By Pastor Ellen Fowler
I read Acts 16 a few days ago. I’ve been working on imagining myself in Bible stories, and this one became very real to me.
It’s the story of Paul and Silas in a town called Philippi. They were there because Paul had had a dream in which a man asked them to come to Macedonia.
The Condition of Your Heart
Upon arriving in Philippi, they found a place of prayer on a riverbank and talked with the women who were there. One of them, Lydia, was interested – it says the Lord opened her heart to pay attention to what Paul was saying. (Note to self: ask God to open my heart when other people are speaking words I need to hear!)
Lydia was so touched by what she heard that she got baptized and invited them to stay with her while they were in Philippi. What a blessing for everyone, including Paul and Silas!
It seems that Paul and Silas made a regular practice of going to the same place of prayer every day. One day they encountered a slave girl with a spirit of divination, who followed them and shouted that they were servants of God who were telling people how to be saved. Absolutely true!
But after she’d done it for a few days, Paul got angry. I wonder if he saw the torment the girl was in, and wanted to see her free.
In any case, he told the spirit to leave her, and it was gone. I bet her life changed from that day onward.
But her owners now had no way to make money from her. They dragged Paul and Silas to the magistrates and accused them of teaching Jewish customs which were against the law in a Roman colony. (Keep in mind that Paul and Silas were preaching Jesus…)
The entire crowd turned against them, and the magistrates commanded that they be beaten with rods.
Have you ever watched a movie where someone is being beaten? Whenever I do, I flinch every time the whip snaps across the person’s back and drags the flesh away.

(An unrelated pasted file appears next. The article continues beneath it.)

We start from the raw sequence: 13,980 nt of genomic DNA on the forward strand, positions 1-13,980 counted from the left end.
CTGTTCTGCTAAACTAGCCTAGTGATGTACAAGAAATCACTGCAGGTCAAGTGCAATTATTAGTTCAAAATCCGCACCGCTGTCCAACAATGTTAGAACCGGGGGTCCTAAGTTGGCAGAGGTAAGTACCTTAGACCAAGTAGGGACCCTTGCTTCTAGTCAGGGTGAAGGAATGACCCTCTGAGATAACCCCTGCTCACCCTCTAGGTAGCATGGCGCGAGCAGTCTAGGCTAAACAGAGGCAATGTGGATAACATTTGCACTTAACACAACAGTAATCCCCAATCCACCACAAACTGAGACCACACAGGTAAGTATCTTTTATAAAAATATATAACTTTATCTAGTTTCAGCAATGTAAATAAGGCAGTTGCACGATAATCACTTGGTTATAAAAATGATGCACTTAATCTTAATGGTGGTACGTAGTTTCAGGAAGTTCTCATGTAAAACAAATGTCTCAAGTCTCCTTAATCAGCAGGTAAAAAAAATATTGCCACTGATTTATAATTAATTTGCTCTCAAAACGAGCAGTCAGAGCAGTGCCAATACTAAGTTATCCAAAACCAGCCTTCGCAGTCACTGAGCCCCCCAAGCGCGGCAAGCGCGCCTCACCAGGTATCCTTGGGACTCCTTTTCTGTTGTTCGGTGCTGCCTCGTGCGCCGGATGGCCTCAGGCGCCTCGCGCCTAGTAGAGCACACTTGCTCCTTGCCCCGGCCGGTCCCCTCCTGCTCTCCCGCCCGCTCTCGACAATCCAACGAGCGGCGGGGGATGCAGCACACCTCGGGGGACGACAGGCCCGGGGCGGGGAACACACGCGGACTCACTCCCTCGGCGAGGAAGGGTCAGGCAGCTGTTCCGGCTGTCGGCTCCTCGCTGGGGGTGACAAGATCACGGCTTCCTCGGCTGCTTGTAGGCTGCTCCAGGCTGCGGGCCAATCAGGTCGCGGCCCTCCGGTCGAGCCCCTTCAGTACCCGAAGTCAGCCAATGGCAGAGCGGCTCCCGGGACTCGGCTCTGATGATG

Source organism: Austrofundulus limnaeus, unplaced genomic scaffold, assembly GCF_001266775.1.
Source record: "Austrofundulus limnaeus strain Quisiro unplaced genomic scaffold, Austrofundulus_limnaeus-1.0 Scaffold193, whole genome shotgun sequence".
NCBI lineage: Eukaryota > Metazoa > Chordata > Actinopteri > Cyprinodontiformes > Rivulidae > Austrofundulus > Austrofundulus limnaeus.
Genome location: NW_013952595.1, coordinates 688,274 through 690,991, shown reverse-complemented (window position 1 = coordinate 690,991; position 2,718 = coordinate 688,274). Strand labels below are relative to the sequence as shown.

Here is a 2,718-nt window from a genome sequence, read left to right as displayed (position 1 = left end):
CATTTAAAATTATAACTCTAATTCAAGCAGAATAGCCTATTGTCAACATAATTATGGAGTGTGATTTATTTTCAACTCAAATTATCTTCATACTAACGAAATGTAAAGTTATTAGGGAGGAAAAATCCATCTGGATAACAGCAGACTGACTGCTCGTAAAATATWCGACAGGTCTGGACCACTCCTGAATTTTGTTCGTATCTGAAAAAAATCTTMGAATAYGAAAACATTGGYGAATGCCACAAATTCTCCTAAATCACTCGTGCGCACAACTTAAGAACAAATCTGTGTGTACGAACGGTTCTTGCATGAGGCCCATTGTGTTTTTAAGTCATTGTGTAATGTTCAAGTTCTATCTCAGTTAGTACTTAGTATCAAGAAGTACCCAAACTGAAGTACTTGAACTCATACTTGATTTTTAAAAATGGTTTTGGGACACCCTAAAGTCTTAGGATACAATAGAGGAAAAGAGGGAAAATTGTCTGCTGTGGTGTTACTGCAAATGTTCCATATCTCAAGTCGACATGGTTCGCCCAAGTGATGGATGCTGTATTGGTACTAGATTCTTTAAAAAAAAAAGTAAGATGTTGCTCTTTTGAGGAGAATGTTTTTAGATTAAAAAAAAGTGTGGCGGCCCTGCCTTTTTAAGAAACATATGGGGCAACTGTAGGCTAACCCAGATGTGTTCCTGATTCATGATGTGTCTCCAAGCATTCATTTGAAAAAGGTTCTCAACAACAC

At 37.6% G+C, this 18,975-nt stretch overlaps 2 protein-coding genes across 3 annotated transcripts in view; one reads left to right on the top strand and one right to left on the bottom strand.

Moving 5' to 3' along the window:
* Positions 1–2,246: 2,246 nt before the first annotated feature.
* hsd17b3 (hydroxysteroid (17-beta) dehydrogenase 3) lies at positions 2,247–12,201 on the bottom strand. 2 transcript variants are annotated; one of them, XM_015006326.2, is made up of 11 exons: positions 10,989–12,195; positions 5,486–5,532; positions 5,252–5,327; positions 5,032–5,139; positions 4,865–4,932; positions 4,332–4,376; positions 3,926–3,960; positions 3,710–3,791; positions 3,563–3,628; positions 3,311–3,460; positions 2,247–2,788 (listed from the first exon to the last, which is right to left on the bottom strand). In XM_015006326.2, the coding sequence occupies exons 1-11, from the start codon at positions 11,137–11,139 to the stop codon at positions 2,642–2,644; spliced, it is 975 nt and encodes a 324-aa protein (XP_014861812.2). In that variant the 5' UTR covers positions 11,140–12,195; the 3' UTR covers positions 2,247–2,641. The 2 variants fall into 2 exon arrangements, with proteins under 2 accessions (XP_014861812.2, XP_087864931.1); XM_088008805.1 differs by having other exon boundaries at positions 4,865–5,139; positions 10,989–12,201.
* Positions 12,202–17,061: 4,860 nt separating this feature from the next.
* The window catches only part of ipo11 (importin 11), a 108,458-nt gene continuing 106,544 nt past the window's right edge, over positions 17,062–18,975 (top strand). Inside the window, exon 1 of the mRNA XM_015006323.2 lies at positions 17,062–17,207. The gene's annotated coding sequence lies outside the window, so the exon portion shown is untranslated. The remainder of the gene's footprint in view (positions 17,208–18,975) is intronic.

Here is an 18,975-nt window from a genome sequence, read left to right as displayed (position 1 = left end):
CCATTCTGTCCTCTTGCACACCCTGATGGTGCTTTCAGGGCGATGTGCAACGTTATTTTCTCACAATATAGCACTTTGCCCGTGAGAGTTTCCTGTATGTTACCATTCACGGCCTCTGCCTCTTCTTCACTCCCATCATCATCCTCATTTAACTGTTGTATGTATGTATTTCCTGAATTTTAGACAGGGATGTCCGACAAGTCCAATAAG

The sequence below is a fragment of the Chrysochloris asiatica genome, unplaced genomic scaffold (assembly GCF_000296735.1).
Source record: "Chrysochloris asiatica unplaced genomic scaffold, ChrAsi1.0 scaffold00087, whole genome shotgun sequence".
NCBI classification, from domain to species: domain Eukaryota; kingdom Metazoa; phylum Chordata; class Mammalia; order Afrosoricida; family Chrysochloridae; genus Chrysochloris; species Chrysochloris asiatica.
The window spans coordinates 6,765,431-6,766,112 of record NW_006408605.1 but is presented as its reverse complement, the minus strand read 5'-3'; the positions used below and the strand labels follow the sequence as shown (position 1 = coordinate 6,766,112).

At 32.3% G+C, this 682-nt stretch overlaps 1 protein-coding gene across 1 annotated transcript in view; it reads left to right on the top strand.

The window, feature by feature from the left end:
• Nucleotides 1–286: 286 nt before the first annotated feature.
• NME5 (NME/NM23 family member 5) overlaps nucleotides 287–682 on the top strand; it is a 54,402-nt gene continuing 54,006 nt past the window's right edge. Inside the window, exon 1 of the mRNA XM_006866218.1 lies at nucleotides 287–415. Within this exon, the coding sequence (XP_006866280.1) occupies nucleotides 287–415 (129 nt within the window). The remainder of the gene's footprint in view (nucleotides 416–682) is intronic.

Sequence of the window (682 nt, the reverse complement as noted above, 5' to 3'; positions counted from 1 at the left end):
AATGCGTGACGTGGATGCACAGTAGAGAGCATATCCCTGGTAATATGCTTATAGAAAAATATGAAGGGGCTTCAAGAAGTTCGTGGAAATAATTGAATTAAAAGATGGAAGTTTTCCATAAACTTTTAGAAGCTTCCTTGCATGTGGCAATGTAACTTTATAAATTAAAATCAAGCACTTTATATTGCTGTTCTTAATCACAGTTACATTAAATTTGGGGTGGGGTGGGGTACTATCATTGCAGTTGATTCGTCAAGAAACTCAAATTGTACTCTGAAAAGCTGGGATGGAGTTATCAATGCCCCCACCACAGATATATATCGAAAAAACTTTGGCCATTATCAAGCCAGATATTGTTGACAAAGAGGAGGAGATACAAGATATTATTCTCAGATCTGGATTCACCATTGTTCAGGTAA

Acts 16 says that Paul and Silas were beaten “with many blows.” What a radically different result than when Lydia believed!
Then they were thrown in prison, in a cell within a cell, with their feet in shackles. There they sat, backs torn open, bruises rising all over their bodies. Cold metal around their ankles. The taste of blood in their mouths; blood thickening around their wounds. Damp air, cold stone floor, putrid smells, rats, flies.
When I put myself into that situation, I could imagine my reaction. This is partly because I’ve undergone a couple of painful surgeries in the last two years.
I get tired of hurting. I’m very aware of the pain in my body – it’s often more real to me than God, or at least more at the center of my thoughts. So, I imagine I would have been pretty absorbed in my own physical pain.
And in addition to that, Paul and Silas had been doing the Lord’s work! This was their reward? I wonder what I would have been feeling: Anger at God for allowing this? Self pity? Fear of what might happen next?
Having thought about all that, I was humbled by Paul and Silas. They prayed. They sang. They rejoiced. They counted it joy to be persecuted in the name of Jesus. They did all this, not knowing what would happen next, or how long they would be in that cold dank cell without food or care or friends.
Jesus was enough for them.
Then, hallelujah! God breaks through, with an earthquake that shakes the chains off every one of the prisoners and makes every cell door fly open. The jailer is ready to kill himself in disgrace, when Paul yells out, “We’re all here!”
Would you have stayed if you were Paul or Silas? I hope I would have been connected with God enough to stay if he told me to – but on my own, I would have been out of there in a heartbeat.
And Paul and Silas weren’t the only ones who stayed – all the other prisoners did too! Why? Could it have been that they were changed by hearing Paul and Silas sing and pray for hours on end, despite the pain in their bodies and the horrible conditions surrounding them?
Imagine being another prisoner, miserable, angry – and hearing Paul and Silas give thanks. We know the jailer and his whole household got saved as a result of this incident – I wonder how many of the other prisoners did too?
Make Thankfulness Your Default
Thinking about this story has made me desire to spend more and more of my life giving thanks. I want to get to the point where thankfulness is my default – regardless of what’s going on in my body, regardless of my circumstances.
I can quote many Bible verses about thankfulness, as I’m sure many of you can. It’s my prayer that those verses move out of my head into my whole being – that I can live in thanksgiving every day.
Be thankful in all circumstances, for this is God’s will for you who belong to Christ Jesus. – I Thessalonians 5:18 NLT
…Sing and make music in your hearts to the Lord, always giving thanks to God the Father for everything in the name of our Lord Jesus Christ. – Ephesians 5:19-20 BSB
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